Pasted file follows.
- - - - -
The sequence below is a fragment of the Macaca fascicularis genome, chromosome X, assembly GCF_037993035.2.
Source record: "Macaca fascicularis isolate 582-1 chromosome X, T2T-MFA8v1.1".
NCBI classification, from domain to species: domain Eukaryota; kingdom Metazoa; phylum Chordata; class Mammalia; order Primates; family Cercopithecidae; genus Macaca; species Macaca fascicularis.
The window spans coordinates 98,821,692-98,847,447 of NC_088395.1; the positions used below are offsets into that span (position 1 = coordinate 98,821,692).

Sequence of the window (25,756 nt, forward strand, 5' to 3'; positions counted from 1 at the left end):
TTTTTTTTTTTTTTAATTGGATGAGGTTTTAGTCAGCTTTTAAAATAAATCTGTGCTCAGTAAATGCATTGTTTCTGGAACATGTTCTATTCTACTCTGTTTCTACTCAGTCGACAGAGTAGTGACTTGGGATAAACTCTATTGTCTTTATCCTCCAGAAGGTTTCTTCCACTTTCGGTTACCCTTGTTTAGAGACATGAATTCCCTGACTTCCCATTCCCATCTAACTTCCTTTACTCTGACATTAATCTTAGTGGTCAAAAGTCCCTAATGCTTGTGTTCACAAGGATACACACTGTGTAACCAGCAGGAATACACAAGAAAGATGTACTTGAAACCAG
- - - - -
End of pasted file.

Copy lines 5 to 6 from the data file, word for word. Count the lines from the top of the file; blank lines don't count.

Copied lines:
Sequence of the window (25,756 nt, forward strand, 5' to 3'; positions counted from 1 at the left end):
TTTTTTTTTTTTTTAATTGGATGAGGTTTTAGTCAGCTTTTAAAATAAATCTGTGCTCAGTAAATGCATTGTTTCTGGAACATGTTCTATTCTACTCTGTTTCTACTCAGTCGACAGAGTAGTGACTTGGGATAAACTCTATTGTCTTTATCCTCCAGAAGGTTTCTTCCACTTTCGGTTACCCTTGTTTAGAGACATGAATTCCCTGACTTCCCATTCCCATCTAACTTCCTTTACTCTGACATTAATCTTAGTGGTCAAAAGTCCCTAATGCTTGTGTTCACAAGGATACACACTGTGTAACCAGCAGGAATACACAAGAAAGATGTACTTGAAACCAG